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Neutrophils in secondary lymphoid organs.

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Clatworthy, Menna R 


Neutrophils are traditionally considered short-lived, circulating innate immune cells that are rapidly recruited to sites of inflammation in response to infectious and inflammatory stimuli. Neutrophils efficiently internalize, kill or entrap pathogens, but their effector molecules may cause collateral tissue damage. More recently, it has been appreciated that neutrophils can also influence adaptive immunity. Lymph nodes (LNs) are immune cell-rich secondary lymphoid organs that provide an ideal platform for cellular interaction and the integration of immunological information collected from local tissues. A variety of peripheral stimuli promote neutrophil migration to draining LNs via blood or lymphatics, utilizing differing molecular cues depending on the site of entry. Within LNs, neutrophils interact with other innate and adaptive cells. Crosstalk with subcapsular sinus macrophages contributes to the control of pathogen spread beyond the LN. Neutrophils can influence antigen presentation indirectly by interacting with DCs or directly by expressing major histocompatibility complex (MHC) and costimulatory molecules for antigen presentation. Interactions between neutrophils and adaptive lymphocytes can alter B-cell antibody responses. Studies have shown conflicting results on whether neutrophils exert stimulatory or inhibitory effects on other LN immune cells, with stimulus-specific and temporal differences in the outcome of these interactions. Furthermore, neutrophils have also been shown to traffick to LNs in homeostasis, with a potential role in immune surveillance, antigen capture and in shaping early adaptive responses in LNs. Understanding the mechanisms underpinning the effects of neutrophils on LN immune cells and adaptive immunity could facilitate the development of neutrophil-targeted therapies in inflammatory diseases.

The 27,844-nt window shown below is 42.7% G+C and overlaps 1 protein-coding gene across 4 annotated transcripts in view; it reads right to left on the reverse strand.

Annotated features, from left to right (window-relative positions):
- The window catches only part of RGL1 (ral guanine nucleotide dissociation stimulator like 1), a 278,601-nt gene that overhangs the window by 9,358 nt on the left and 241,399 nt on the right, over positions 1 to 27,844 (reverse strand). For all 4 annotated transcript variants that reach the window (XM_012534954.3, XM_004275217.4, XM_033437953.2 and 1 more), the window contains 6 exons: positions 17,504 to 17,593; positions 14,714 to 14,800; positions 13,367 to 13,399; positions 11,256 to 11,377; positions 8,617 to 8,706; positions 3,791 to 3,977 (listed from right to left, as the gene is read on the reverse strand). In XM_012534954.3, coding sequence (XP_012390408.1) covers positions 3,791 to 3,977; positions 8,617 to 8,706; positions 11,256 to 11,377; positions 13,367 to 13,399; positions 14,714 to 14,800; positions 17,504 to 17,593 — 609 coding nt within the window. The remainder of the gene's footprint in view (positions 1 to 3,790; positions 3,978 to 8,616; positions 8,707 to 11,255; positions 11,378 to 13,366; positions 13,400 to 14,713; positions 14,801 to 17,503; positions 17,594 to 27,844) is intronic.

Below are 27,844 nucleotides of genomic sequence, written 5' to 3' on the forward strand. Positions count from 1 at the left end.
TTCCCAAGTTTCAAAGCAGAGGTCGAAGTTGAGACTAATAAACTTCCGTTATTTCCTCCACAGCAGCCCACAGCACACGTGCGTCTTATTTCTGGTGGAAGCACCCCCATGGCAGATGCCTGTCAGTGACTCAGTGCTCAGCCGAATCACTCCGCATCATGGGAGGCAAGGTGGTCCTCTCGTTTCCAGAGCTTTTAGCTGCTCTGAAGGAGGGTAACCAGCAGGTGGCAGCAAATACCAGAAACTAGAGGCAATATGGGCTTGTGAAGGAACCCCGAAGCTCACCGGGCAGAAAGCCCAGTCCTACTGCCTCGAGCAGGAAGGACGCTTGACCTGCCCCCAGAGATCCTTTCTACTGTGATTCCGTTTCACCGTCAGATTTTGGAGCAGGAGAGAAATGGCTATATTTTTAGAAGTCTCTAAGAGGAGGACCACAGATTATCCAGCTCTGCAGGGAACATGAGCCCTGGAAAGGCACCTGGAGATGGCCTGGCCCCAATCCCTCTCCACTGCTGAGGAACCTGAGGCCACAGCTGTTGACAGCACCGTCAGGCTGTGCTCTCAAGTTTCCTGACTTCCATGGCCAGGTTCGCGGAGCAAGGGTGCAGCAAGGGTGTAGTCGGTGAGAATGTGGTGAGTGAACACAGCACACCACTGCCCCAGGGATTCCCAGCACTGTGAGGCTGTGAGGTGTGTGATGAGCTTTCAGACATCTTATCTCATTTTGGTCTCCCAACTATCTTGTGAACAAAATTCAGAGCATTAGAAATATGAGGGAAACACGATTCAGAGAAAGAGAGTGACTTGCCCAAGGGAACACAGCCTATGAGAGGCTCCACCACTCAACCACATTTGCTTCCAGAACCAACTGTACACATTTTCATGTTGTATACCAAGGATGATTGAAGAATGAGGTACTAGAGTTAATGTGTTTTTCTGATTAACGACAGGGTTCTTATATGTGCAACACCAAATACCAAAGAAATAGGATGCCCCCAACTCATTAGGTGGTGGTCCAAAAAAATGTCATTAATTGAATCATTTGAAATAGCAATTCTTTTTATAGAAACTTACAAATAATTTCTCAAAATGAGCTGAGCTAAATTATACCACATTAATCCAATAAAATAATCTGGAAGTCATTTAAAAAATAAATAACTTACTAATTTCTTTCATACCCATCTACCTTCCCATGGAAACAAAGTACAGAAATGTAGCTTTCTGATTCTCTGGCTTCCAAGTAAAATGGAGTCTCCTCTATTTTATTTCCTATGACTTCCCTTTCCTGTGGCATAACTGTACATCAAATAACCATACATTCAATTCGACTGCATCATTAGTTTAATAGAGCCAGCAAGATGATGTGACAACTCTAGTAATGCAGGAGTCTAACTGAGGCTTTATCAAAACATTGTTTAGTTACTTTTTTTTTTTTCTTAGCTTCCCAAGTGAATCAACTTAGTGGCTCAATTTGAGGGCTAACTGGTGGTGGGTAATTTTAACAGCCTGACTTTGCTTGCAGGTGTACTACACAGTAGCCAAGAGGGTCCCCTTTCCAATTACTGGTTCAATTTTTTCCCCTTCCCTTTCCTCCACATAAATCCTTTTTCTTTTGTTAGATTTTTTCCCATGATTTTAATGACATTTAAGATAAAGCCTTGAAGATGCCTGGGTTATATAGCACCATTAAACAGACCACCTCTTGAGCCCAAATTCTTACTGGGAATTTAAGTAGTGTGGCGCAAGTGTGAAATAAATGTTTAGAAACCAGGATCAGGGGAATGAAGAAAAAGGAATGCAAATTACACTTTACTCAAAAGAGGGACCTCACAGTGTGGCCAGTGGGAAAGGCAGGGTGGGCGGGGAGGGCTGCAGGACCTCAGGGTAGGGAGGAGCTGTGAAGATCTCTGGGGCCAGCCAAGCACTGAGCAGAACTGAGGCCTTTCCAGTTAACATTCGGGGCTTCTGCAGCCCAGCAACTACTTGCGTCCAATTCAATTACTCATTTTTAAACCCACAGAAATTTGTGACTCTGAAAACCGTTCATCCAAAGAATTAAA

Funder: National Institute of Health Research (NIHR)


adaptive immunity, lymph node, neutrophil, Adaptive Immunity, Animals, Antigen Presentation, Cell Communication, Cell Movement, Cytokines, Dendritic Cells, Disease Susceptibility, Homeostasis, Host-Pathogen Interactions, Humans, Immune System, Immunity, Innate, Inflammation, Inflammation Mediators, Lymphocytes, Lymphoid Tissue, Macrophages, Neutrophil Infiltration, Neutrophils

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Cambridge University Hospitals NHS Foundation Trust (CUH) (BRC)
Wellcome Trust (104384/Z/14/Z)
Arthritis Research UK (21777)
Wellcome Trust (220268/Z/20/Z)